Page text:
I try to make available the resulting tar.gz from the pipeline build in the Download area of the Bitbucket repository. For this, I use a packing step with the following script:
- mkdir -p plugin/webapp/dist
- cp -a webapp/dist plugin/webapp
- cp plugin.json plugin
- tar -czvf plugin.tar.gz plugin
- pipe: atlassian/bitbucket-upload-file:0.1.8
The plugin.tar.gz does appear in the download area, but when I download it (from the UI), it is no longer gzipped.
The problem lies in the plugin (or the download section), since if I download the artifact directly from the build pipeline step, the plugin.tar.gz is correctly gzipped.
@Mark Nelissen Interesting insight and just to put it upfront, this is more a comment than an answer, I think someone from Atlassian should also comment on it as they have much more insight and knowledge.
From the description as I read it it sounds like as if - and I guess a bit here that you download it with a browser - the gz-ipped artifact is unpacked while downloading. I can imagine that this is perfectly the case as many webservers are configured this way. This allows to store pre-gz-ipped artifacts statically on a webserver so that the webserver must not gz-ip them on-the-fly before downloading (gz compression is one of the cornerstones for compressed transfer encoding in HTTP, there are others, just saying).
If this assumption/guess is what is happening here, then there is little to do without having changes on the webserver configuration which somewhat is out of scope.
The only work-around at hand - no guarantee that it works, it's merely a try - is to change the file extension from `.tar.gz` to something different, maybe `.tgz` to keep some commons or to `.tar.gz.bin`. But even thought, if the HTTP client inspects the stream and identifies it as being a gz stream (which works by just inspecting the very first bytes), it might still decompress the stream before persisting on the clients local file-system.
To further inspect I would suggest to tinker with `curl` instead of a browser as first of all it has many options to control such kind of behavior and also options to gather much more information a browser would never show (e.g. `-v` for verbosity). This depends a bit how comfortable you feel with command line usage and the `curl` utility in specific.
If your project is public and you can share an URL or two, it would be easier to say more here after running some commands. Nevertheless as I wrote at the beginning of my comment, I somewhat feel that someone from Atlassian can shed more light here.
/cc @Galyna Zholtkevych ping. This might be of interest either for you or one of your fellow colleagues.
Thank you for your detailed explanation.
The project is not public, unfortunately, since it is a client project.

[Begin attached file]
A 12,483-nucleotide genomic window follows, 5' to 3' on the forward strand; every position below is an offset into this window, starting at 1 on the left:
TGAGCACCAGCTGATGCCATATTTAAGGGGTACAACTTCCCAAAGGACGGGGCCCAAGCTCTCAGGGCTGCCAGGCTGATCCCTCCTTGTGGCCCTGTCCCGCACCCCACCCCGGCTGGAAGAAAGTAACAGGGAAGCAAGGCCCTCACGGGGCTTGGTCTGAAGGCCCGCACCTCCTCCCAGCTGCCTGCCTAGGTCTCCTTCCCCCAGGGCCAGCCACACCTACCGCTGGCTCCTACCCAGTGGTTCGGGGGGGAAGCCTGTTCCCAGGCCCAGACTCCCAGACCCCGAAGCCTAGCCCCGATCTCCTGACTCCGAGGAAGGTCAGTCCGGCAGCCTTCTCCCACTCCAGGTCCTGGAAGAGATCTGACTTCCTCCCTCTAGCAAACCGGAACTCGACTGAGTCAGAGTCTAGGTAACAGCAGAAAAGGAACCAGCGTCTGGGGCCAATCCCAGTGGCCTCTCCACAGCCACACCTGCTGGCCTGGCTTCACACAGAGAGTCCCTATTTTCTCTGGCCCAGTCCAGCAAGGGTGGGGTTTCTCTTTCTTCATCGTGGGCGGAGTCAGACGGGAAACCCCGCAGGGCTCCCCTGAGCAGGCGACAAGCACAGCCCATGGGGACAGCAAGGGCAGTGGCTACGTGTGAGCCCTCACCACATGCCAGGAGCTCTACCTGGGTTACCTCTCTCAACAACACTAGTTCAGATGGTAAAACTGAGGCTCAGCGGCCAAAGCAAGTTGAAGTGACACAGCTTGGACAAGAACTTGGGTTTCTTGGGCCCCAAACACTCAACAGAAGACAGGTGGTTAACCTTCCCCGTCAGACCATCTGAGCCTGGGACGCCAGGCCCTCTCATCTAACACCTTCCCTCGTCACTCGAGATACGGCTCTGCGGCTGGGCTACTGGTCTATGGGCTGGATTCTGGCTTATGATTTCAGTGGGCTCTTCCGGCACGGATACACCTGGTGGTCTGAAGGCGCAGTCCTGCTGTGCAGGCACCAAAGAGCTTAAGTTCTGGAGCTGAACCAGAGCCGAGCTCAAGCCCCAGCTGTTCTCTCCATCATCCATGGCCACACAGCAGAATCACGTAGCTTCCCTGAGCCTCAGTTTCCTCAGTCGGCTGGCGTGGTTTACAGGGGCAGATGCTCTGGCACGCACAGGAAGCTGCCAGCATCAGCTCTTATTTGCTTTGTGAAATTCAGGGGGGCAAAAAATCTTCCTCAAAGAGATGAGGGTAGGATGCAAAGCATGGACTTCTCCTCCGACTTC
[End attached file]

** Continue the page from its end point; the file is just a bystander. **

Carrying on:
I do feel comfortable with the command line, but using it kind of defeats the use of the bitbucket pipeline for packaging the deliverable: simplicity. If I resort to the command line, I might as well build the solution locally (we do have a script that does all the building equivalent of the pipeline). It would only take 2-3 commands. Especially since the download is not public, making the curl call more complex.
The reason to push the deliverable to the Download section, is to be able to perform all actions (including deploying the deliverable) through the browser, without having to also include the command line (because in that case it is faster to just build locally). I have a similar usability issue if I publish the deliverable as artefact in the build pipeline: the artefact which is itself a single .tar.gz, is wrapped in a secondary .tar.gz. On macOS, when using the default unpacker (so without resorting to command line tar commands), it unpacks both levels, and I end up with the content of the .tar.gz on my disk, instead of the .tar.gz that is inside the .tar.gz from the pipeline artefact packaging.
I am aware that a solution could be for this project to try to add another step to the build that does the deploying for me, but since the project is coming to an end, I don't have the time to investigate the necessary API's on the target solution to make this possible. Anyway, I've openend this issue more as a kind of bug report, since it is not OK that a file published to the download section is modified from the file you upload. Especially not for a rather common file type for packaging final product build like .tar.gz.
hello @Mark Nelissen , we have investigated the case. *.tar.gz are uploading and then downloading fine with UI and wget tool. Perhaps, the type of your browser or content inside your archive matter. If you still have problems with this, tell us, we will try to help
Hi @Galyna Zholtkevych ,
The problem is indeed gone. When downloading the file from the download section, uploaded through the atlassian/bitbucket-upload-file:0.1.8 pipe, it now retains the correct compression format. I am no longer capable of reproducing the behaviour.
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